One of the most difficult battles in my writing career has been the language barrier. Spanish was, and remains, my native language. The American Dream has reached outside North American borders, and I wanted to become a writer with a publisher in New York City. I figured all I had to do was write in English. A simple plan, right?
At nineteen, I was blessed with a job where I had to speak and write in English. Then there was the reading. Every early customer presented me with books. That’s when I discovered Robert Ludlum, Tom Clancy, Ken Follett and Clive Cussler. I got proficient, and people kept telling me I was good at speaking too. Match that praise with the desire to put ideas in writing and you have a recipe for publishing dreams.
I started my first novel in 1998 and made the rookie mistake of showing it to people who cared for me and didn’t want to break my heart. I can’t help but wonder if someone who disliked me would have helped me improve faster.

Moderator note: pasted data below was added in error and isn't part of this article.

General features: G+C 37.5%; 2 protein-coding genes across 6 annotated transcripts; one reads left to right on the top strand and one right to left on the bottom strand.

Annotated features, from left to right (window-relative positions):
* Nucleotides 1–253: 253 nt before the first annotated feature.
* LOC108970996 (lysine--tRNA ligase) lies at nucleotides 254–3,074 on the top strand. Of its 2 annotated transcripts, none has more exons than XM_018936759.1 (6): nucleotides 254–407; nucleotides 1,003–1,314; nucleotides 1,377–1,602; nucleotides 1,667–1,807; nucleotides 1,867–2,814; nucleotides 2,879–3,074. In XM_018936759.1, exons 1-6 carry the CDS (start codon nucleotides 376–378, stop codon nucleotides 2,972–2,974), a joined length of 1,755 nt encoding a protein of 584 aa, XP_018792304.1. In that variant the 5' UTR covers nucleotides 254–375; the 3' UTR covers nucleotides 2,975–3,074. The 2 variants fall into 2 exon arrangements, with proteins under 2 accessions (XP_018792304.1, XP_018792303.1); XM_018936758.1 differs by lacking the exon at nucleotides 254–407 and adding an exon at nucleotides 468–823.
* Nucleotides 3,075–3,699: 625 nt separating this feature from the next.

The very best thing I’ve done is investing in the Merriam-Webster and Oxford English dictionaries.
The second thing that helped me improve has been the support of native speakers willing to go through hell correcting the typos that would spring out of nowhere as they tried to navigate my stories.
I have writing friends who show me mistakes and help me make corrections. I will not claim I am master of the language, but one of those friends claims she can now concentrate more on plot or character development than grammar mistakes. And although the wars on Oxford comma and splitting infinitives still rage on, at least the difference between irony and coincidence is no longer a mystery to me.
The August edition of The Big Thrill is out and I contributed a piece about Preston & Child's new book Old Bones:
Up Close: Preston and Child by J. H. Bográn: http://bit.ly/2K5NNbk